Move Over Miami, LA’s Back

Metta World Peace aka The Elbowing Ron Artest, has signalled the Los Angeles Lakers intentions for the upcoming NBA season by claiming that it is “definitely possible” that they will be able to set a new NBA win record, and thus surpass Michael Jordan’s Chicago Bulls 72-10 record in the 95-96 season. Such a claim is confident to say the least, considering the Miami Heat claimed the same thing two seasons ago, when the so-called “Big-3” formed in Miami. They ended up achieving a 58-24 record and not even qualifying as number one in the East.

With the arrival of Steve Nash and Dwight Howard on the West Coast, as well as a number of other quality supporting players such as experienced journeyman Antawn Jamieson and young-gun Jodie Meeks, the Lakers have a team that is arguably much more than the “Big-3” that Miami created two seasons ago. With Pau Gasol and Kobe Bryant, we’re looking at a big-4 and a far better supporting cast than the “Big-3” have at the Heat franchise.

Kobe will have a star point guard to feed him for the first time in his career in Steve Nash, which will ultimately take some pressure off the five-time NBA champion, who is often left with a lot to do, whether it be on his own onus or due to the lacklustre performances of others around him. Kobe clearly struggled last season, shooting just 43% from the field, his lowest since his sophomore year, and 43.9% in the playoffs, his lowest since 2004. As Kobe enters the twilight of his career, he is going to need someone to take away that pressure and Steve Nash has proved throughout his career that his vision makes him the perfect candidate to do this. Quite simply wherever he has played he has managed to better his teammates around him, and for the first time in his career he is surrounded by a team of all-stars. The potential results from this arsenal is mouth-watering.

However, while the Lakers are no doubt the best team on paper, it may take some time for the team to properly blend, much like it took time for Lebron James and the Heat to really become a team rather than merely a group of individuals. Nash will be running a Princeton style of offence that the Lakers won’t be used to, and it is also possible Dwight Howard won’t be back to his best until perhaps mid-season, due to a back injury that kept him out of the end of last season and the Summer Olympics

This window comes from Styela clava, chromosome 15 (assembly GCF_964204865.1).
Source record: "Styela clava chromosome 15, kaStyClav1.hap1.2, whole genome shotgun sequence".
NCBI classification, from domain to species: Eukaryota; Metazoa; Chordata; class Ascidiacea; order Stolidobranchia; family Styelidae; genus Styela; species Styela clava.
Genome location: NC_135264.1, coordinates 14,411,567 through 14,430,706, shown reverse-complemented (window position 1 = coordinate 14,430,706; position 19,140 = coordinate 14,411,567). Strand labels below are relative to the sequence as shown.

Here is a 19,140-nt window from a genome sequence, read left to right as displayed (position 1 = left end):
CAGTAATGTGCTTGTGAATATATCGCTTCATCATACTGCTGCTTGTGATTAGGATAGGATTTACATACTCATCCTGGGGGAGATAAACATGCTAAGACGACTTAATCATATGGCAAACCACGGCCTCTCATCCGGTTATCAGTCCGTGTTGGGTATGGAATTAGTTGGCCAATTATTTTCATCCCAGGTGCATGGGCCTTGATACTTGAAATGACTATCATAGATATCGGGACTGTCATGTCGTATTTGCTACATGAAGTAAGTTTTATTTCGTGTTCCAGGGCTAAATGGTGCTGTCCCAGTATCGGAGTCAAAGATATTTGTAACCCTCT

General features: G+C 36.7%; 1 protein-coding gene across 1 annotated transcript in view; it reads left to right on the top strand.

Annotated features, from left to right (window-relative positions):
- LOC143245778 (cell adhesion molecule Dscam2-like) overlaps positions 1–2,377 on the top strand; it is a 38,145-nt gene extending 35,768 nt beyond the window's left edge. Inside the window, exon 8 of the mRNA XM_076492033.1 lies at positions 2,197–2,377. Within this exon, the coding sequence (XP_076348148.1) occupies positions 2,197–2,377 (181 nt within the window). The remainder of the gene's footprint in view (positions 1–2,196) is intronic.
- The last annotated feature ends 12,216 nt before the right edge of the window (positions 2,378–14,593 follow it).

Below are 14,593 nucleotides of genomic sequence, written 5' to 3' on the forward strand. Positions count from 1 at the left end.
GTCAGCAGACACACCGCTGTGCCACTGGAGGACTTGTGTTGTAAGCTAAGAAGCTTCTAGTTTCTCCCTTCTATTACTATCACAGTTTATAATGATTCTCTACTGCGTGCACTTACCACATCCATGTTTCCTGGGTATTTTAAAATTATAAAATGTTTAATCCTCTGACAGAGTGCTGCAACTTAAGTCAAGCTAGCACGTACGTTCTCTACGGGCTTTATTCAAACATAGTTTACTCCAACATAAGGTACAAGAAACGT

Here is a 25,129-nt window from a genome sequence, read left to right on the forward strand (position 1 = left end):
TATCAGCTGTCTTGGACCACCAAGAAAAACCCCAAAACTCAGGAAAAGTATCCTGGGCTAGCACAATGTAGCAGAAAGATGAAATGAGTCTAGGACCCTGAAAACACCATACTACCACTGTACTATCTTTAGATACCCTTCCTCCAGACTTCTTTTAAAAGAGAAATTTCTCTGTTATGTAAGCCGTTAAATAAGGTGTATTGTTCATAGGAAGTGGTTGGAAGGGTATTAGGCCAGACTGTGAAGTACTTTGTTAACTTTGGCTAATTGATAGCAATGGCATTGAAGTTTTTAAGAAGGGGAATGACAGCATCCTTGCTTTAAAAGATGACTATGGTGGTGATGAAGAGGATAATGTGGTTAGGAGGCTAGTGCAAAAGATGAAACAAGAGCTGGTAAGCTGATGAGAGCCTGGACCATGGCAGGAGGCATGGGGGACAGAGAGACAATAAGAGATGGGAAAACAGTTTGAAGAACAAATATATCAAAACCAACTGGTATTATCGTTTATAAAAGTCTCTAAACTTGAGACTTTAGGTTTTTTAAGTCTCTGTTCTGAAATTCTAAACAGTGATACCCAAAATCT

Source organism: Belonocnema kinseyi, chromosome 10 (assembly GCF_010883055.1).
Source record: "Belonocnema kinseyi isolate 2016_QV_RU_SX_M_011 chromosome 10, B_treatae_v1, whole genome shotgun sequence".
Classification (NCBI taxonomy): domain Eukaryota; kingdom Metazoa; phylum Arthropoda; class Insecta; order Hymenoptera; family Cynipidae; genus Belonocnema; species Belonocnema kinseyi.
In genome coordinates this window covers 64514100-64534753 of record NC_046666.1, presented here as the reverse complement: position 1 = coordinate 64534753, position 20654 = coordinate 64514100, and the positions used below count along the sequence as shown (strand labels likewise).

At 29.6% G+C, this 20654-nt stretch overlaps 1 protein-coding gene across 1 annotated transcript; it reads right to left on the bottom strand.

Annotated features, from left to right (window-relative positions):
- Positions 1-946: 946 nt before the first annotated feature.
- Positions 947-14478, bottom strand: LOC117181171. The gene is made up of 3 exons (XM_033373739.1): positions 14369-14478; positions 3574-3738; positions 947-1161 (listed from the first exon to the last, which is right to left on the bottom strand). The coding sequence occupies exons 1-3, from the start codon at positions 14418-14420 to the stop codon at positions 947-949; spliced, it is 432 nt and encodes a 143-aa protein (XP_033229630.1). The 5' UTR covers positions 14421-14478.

While the Lakers will be aiming to reclaim the West, it is going to take something to stop the rising powerhouse that is the Oklahoma City Thunder, who with a mix of talented youth and experienced veterans managed to beat the Lakers in just five games in the Western Conference Semis last year and advance to the finals. Furthermore, the aging San Antonio Spurs, as well as the cross-city rivals Clippers will be looking to rain on the Laker’s parade. All these teams can easily score a 100 points a game and it will be just as important for the Lakers to put on solid defensive play as well as the obvious amazing offensive play that will be on offer. However, with a fit Dwight Howard – a three time defensive player of the year awardee – it will be an extremely plausible possibility that they will be able to shut  down the big teams in the West, as well as the East, to less than a 100 points on a regular basis. Another team in the West that look likely to make their first run at the playoffs in a while are the Golden State Warriors, who have recruited big with big Australian Andrew Bogut and veteran Richard Jefferson, as well as picking some solid offensive playing rookies in the draft, such as Harrison Barnes and Draymond Green. If Bogut and rising star Stephen Curry, who are key to the Warriors chances of a playoff berth yet are both injury prone, can stay healthy throughout the season, the Warriors will be one of the most entertaining offensive forces in the NBA.

I could talk all day about the West before having even had a chance to analyse the East, but the real story of this season is the rejuvenated Lakers and the haters who despise the way they have bought, not built, a team of superstars. Ironically, it may be an issue of money that splits the team up in the near future, as the NBA luxury tax, which taxes marquee players, is expected to rise triple fold for the Lakers for the 2013-14 season, perhaps taking them to a financial boiling point that not even their cashed-up owners can sustain.

The NBA begins on October 31 AEST.